Last month we started discussions about identity and sewing, asking the question, “Does who you are shape your sewing or your experience in the online sewing community?”
I wanted to talk a little about my experience with inclusion and representation in the museum field and how it encouraged me to question who I was following and why.
First, a little about me: Hi, I’m Meris! (she/her)
I am a cosplayer. I am pear-shaped and the Sewaholic Cambie dress really helped me see how sewing could free me from the standard RTW clothing sizes. I am cisgender and heterosexual. I am multiethnic — Chinese, Irish, German-American. I actively identify as a Person-of-Color (POC) and Woman-of-Color (WOC), but I am also aware that my lighter skin and ethnic mix have afforded me varying degrees of white privilege throughout my life.
My professional background includes archaeology and history. In archaeology, I was curious how people expressed their various social identities. When I worked at a local history museum, I started engaging directly with issues of representation and inclusion at the museum. I was in charge of planning lectures, among other educational programs. When looking for a speaker, I might ask our resident historian for suggestions. Over time this resulted in the same pool of experts being tapped. To diversify our lecture topics we took two approaches:
- Feature more lecture and panel topics related to marginalized communities
- Seek out and invite more people of color or individuals from marginalized identities (who are also content experts) to be on panels about more broad topics like city planning, marijuana legislation (it’s legal in WA), homelessness, etc.
Both approaches support inclusion and representation in the museum’s content, but the second one highlights the other identities and areas of expertise individuals have.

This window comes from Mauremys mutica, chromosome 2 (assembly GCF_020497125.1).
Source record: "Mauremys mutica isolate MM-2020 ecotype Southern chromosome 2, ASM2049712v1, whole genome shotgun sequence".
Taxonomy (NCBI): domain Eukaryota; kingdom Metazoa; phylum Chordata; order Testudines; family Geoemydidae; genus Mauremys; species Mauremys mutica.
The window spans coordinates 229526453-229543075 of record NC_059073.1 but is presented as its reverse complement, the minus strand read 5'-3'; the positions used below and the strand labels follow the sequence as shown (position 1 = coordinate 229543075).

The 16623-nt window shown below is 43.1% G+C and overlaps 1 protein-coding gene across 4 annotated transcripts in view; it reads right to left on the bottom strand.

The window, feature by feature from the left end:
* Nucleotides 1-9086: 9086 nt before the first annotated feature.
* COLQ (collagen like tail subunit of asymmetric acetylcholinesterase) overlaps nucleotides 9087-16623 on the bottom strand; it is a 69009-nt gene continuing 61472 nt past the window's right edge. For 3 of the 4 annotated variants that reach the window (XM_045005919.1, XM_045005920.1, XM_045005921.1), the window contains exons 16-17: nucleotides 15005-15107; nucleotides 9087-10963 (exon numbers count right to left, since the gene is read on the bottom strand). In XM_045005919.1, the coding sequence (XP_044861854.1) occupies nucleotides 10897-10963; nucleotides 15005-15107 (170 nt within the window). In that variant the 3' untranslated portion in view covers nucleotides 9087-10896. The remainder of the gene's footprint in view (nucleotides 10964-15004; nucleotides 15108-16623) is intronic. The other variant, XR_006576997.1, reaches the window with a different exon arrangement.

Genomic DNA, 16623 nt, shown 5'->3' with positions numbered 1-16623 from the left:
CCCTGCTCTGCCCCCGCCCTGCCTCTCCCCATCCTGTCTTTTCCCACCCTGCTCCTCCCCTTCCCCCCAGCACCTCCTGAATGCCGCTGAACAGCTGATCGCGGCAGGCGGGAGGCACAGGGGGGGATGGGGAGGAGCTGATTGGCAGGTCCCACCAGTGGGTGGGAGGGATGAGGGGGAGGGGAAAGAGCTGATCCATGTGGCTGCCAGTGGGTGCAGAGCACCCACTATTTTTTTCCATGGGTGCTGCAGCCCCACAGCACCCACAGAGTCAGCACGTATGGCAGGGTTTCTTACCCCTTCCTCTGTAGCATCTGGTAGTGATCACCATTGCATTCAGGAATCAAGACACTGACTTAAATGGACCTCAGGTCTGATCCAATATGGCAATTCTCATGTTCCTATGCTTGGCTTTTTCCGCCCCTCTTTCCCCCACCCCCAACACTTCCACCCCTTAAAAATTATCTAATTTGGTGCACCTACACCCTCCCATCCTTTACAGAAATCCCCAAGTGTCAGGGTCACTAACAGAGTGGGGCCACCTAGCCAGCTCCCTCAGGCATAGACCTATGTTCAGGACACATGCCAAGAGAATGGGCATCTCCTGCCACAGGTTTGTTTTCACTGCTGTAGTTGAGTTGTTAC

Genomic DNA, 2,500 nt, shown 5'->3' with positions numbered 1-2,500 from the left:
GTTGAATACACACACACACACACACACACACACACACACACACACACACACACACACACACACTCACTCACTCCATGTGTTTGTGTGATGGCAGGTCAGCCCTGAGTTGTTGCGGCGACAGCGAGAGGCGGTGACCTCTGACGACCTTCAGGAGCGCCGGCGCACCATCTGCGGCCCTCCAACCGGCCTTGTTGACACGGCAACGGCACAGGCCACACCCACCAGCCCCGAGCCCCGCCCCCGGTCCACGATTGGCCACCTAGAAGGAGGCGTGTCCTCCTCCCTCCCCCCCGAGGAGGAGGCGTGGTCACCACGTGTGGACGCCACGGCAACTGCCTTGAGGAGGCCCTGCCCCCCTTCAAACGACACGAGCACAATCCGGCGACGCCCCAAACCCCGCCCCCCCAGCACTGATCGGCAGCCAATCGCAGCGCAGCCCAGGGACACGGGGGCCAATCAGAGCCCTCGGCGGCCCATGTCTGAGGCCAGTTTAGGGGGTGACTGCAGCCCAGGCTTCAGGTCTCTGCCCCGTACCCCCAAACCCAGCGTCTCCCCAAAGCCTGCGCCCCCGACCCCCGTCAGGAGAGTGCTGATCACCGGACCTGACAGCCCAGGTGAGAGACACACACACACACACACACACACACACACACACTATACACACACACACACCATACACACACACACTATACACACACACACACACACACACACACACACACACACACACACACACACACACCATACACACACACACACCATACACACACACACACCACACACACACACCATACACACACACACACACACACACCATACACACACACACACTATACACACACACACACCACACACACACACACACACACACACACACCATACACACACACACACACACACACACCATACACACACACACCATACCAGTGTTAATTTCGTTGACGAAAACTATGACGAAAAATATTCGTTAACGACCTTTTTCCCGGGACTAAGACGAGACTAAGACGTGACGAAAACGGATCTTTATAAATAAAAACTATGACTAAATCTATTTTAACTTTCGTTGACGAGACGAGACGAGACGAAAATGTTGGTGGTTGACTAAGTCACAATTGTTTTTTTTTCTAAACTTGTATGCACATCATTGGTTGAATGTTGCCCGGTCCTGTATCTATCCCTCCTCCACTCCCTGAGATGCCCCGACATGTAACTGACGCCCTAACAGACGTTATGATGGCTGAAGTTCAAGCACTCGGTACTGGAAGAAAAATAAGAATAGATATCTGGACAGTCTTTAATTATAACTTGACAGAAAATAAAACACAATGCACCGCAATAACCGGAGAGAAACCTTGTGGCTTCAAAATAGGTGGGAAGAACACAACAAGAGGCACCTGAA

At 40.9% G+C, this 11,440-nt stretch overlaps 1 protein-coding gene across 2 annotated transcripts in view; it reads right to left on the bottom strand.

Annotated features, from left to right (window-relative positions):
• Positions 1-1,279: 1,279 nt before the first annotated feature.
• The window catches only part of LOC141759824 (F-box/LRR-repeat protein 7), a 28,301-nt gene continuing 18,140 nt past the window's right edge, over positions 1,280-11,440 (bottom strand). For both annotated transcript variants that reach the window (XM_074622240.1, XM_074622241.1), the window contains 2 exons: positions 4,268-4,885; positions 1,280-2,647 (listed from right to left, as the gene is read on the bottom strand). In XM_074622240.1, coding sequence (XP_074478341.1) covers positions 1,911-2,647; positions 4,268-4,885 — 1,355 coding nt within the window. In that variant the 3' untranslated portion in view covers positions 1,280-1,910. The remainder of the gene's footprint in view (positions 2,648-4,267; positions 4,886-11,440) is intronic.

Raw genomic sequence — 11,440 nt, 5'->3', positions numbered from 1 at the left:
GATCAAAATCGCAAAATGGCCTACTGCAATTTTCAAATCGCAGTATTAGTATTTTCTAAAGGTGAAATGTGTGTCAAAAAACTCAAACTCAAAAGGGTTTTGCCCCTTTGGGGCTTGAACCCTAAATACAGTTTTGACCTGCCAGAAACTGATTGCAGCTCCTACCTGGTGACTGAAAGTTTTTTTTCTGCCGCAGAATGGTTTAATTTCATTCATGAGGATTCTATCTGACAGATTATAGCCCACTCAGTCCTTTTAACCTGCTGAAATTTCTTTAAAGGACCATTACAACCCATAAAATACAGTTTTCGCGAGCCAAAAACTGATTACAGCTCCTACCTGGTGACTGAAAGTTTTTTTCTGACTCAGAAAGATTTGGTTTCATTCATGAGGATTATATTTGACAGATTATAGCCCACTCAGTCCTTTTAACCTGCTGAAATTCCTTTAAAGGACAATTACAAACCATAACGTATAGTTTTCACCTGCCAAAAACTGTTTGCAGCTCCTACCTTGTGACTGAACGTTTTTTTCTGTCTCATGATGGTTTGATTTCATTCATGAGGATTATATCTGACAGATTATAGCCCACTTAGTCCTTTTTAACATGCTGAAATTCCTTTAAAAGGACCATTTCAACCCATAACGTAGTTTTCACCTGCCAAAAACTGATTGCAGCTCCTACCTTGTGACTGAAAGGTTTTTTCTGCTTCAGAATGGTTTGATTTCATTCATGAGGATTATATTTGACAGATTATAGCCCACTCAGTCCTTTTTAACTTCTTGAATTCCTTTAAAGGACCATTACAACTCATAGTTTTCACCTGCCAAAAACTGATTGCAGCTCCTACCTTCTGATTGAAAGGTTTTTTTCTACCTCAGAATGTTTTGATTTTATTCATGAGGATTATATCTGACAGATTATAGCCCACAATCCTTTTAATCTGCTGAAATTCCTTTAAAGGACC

It was around this time that I first started noticing a lack of ethnic diversity in the sewing bloggers I followed. This observation was aided by my joining Instagram and participating in #MeMadeMay and the #SewPhotoHop community challenges, during which I saw so many POC sewists that I had never known about. I was embarrassed.
I’ve been sewing and blogging since 2010. When I started, I sought out other sewists who shared my style and my body type. I needed to learn the tips and tricks that would help me sew for myself. When these sewists referenced other bloggers I might check them out and if I enjoyed their style, tips or writing I would add them to my blog roll. So ultimately I followed the bloggers who were followed by other bloggers I followed, most of whom were White and Asian.
I started asking myself:
- Who do I follow?
- Why do I follow them?
- Who else inspires me?
So, is it bad that for so long I only followed bloggers who were similar to me? Not necessarily. At the time they fit my needs. But it has been seven years and my needs are different. I’m looking more for style inspiration. Thankfully Instragram has a “suggestion” feature that lists similar or related accounts to people you just followed. Through that feature I have found so many other sewists.
For the Sewcialist Community, I think it is incredibly important that we highlight a range of body types, skin colors, genders, and clothing styles. Greater representation increases the chances that a new sewcialist will feel included when they see people they identify with. Greater diversity also gives us more ways to be inspired by each other.
Dear Reader: Our goal is to build community and make everyone feel welcome. We support crafting as an inclusive and welcoming space for people of all ages, abilities, ethnicities, genders, orientations and sizes. Regarding sewing challenge themes, we ask that you take each challenge as you see it fitting in your life, and express your involvement how you like, at the given time. Our challenges are for the pure enjoyment of participation and the love of community. Extended Mission Page Here.